Learning from NGOs

What difference would it have made if Starbucks had struck up some really close allies in the NGO world in recent years?

Well, for one, the company might have realised that its tax-avoidance strategies in the UK were a liability waiting to blow up.

There’s an easy assumption that charities and nongovernmental organisations (NGOs) have a lot to learn from business. But business could also learn much from talking to NGOs, at least according to a recent poll by IPSOS Mori.

The polling group conducted an international survey asking whether major corporations should be listening to global NGOs. Around half (49 per cent) of all adults asked the question in 24 countries believe that big companies should be listening to what NGOs have to say about their behaviour.

In some countries – India, Brazil, South Korea and South Africa – the proportion of people who thought that companies should listen to NGOs was much closer to two-thirds.

In Europe, people also expect that charities should influence business. In countries like France and Sweden, almost half of people questioned by IPSOS Mori think companies should listen to organisations like Greenpeace, the World Bank and the Red Cross.

However, in Britain and in Germany there is less certainty about the role charities should have, with only 41 per cent and 39 per cent in each country thinking that businesses should listen to NGOs. But in Japan, the US and China, opinion is at the other end of the scale.

On whether NGOs actually influence the behaviour of companies, however, it seems that large companies rarely live up to the public’s expectations. In most countries, the number of respondents who thought that companies did actually listen to NGOs was far fewer than those who thought they should.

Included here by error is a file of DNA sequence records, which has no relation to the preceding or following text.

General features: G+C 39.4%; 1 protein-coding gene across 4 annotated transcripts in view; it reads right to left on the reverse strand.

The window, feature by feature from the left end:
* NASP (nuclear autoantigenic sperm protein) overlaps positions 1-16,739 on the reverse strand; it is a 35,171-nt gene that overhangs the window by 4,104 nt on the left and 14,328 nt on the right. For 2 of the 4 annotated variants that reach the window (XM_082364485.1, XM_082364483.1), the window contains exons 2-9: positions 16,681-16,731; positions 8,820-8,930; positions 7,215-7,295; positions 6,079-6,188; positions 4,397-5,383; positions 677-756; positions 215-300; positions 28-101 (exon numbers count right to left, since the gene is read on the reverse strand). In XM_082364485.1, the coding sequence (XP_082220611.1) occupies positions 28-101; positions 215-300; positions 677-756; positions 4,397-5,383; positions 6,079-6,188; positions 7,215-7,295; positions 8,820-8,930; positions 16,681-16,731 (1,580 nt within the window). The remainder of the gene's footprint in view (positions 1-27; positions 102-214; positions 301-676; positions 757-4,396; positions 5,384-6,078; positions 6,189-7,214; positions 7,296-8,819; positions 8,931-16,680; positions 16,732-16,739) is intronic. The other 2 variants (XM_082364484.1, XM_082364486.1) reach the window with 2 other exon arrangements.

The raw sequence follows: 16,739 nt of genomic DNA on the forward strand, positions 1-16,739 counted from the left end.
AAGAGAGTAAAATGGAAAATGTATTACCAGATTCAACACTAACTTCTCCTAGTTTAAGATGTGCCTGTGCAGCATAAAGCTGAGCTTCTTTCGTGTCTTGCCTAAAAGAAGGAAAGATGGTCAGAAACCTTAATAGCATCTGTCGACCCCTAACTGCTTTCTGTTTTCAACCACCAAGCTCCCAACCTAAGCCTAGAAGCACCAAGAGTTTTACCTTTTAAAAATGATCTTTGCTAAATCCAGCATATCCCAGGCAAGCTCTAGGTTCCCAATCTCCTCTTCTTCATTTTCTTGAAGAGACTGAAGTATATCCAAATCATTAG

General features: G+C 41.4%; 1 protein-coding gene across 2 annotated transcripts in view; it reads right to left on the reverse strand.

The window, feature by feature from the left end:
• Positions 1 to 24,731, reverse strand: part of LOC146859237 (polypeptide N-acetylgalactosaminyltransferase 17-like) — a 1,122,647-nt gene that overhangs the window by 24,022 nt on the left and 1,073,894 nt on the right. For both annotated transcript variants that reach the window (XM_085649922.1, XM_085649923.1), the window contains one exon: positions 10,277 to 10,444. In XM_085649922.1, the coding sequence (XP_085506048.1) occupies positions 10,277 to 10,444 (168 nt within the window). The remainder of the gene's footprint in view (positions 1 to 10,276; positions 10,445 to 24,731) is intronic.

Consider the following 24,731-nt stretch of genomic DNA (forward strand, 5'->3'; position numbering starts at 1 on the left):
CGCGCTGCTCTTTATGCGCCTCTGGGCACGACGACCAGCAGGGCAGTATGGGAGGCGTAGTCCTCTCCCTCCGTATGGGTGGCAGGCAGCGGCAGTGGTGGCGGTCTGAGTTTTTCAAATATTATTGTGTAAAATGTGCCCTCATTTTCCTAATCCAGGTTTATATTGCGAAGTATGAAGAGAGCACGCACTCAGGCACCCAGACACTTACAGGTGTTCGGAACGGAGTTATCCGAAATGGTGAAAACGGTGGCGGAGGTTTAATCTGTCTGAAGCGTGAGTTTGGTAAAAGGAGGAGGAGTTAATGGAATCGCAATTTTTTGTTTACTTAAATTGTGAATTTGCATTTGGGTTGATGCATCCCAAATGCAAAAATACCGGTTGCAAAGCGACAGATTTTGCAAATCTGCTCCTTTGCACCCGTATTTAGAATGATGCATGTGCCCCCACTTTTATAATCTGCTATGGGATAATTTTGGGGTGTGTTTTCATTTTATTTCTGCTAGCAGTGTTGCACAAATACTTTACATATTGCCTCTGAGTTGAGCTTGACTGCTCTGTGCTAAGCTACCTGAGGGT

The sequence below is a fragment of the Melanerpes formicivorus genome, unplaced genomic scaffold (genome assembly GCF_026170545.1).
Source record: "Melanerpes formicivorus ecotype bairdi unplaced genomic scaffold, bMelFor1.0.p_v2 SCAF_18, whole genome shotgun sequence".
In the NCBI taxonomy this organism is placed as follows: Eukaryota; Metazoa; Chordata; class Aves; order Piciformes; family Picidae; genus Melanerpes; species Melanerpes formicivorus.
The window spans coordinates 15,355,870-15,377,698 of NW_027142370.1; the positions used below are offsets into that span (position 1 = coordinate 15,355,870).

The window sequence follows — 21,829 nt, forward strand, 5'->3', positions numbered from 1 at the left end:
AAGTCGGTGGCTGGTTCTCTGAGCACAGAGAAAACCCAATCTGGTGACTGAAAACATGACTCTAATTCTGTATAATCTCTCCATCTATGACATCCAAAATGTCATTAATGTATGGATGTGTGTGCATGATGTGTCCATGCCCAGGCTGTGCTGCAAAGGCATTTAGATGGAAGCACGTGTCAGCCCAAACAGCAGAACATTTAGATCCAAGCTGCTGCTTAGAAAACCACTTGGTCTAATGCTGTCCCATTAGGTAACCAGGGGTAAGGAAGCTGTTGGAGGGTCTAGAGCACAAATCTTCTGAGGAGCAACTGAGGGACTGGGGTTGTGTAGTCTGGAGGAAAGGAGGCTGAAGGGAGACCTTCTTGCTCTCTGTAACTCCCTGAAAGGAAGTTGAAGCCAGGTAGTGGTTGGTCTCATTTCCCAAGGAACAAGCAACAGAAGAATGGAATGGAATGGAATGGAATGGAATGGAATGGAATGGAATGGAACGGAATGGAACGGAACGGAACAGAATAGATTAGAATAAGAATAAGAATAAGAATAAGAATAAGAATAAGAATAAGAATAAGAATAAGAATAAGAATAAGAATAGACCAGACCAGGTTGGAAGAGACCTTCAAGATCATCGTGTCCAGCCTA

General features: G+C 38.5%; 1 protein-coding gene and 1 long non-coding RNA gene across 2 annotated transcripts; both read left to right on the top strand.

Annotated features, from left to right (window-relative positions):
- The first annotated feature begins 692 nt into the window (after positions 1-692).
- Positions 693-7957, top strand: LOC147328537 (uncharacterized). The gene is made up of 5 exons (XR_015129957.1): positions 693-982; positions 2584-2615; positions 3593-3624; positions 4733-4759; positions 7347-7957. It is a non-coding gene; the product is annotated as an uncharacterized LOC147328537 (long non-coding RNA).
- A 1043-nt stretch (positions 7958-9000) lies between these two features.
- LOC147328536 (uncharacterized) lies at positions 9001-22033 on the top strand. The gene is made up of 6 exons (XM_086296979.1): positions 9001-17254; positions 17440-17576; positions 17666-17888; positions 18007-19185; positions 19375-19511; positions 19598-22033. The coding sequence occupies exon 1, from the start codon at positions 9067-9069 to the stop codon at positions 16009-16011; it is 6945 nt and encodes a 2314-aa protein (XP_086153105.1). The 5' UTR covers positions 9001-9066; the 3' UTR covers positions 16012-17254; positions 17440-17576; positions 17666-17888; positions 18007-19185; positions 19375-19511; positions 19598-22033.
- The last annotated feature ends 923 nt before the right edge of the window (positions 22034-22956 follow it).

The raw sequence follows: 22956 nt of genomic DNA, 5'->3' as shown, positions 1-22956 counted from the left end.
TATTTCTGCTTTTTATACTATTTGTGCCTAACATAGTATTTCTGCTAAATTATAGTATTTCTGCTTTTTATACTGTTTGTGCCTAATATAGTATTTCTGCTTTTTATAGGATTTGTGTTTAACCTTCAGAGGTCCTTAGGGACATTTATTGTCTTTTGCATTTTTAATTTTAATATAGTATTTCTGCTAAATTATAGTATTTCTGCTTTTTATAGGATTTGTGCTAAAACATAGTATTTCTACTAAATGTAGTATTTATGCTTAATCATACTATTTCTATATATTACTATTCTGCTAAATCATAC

Ed Gillespie, co-founder of sustainability communications consultancy Futerra, recently hosted a breakfast discussion among three companies – DIY group Kingfisher, beauty company L’Oreal and brewing giant SABMiller – that want to buck that trend. He calls them ‘sustainability champions’.

‘The days when you could work with charities as a sort of philanthropic fig leaf to hide your shortcomings are waning. Unless your philanthropy is aligned with your core business it won’t work,’ he says.

If a company’s work with NGOs is not integral to its business, then the relationship will get dropped like the proverbial hot potato as soon as there is even a mild threat to the bottom line. Gillespie argues that this was evident with climate change programmes during the financial crisis.

Gillespie says companies need to ask themselves what their fundamental purpose is. ‘To improve shareholder value may be the technical answer, but it is not enough. These days, you have to build a movement,’ he says.

He believes that we are potentially entering an era when ‘we will wonder why we allowed the most brutal edge of commercial capitalism to be so unfettered’.

‘Really visionary businesses are asking Why are we here? and What value can we add? The Lever Brothers wanted to promote hygiene and public health, and they could do so by selling soap,’ he says, of the Port Sunlight company from which Unilever was born.

Companies that behave badly will be punished and the Internet is making it much easier for sins to be exposed. That’s where NGOs come in. If companies understand an issue and act on it before the NGO feels the need to mount public action, it can have a real impact on business and the bottom line.

For example, Vedanta, a mining company, saw its share price underperform its peers by 29 per cent when Amnesty International highlighted its poor corporate responsibility record.

Last year, Friends of the Earth activists covered Apple stores with digital graffiti to raise awareness of Apple’s refusal to confirm or deny that it used tin from environmentally damaging supply chains in Indonesia. In comparison, Samsung, Nokia and other smart phone manufacturers were praised for being quicker to respond to the problem.

NGOs can offer valuable perspective and because they are not on the payroll, they can speak as they find – unlike many hired advisors. If stakeholder engagement is to mean anything, it is about listening to different viewpoints and acting on those insights.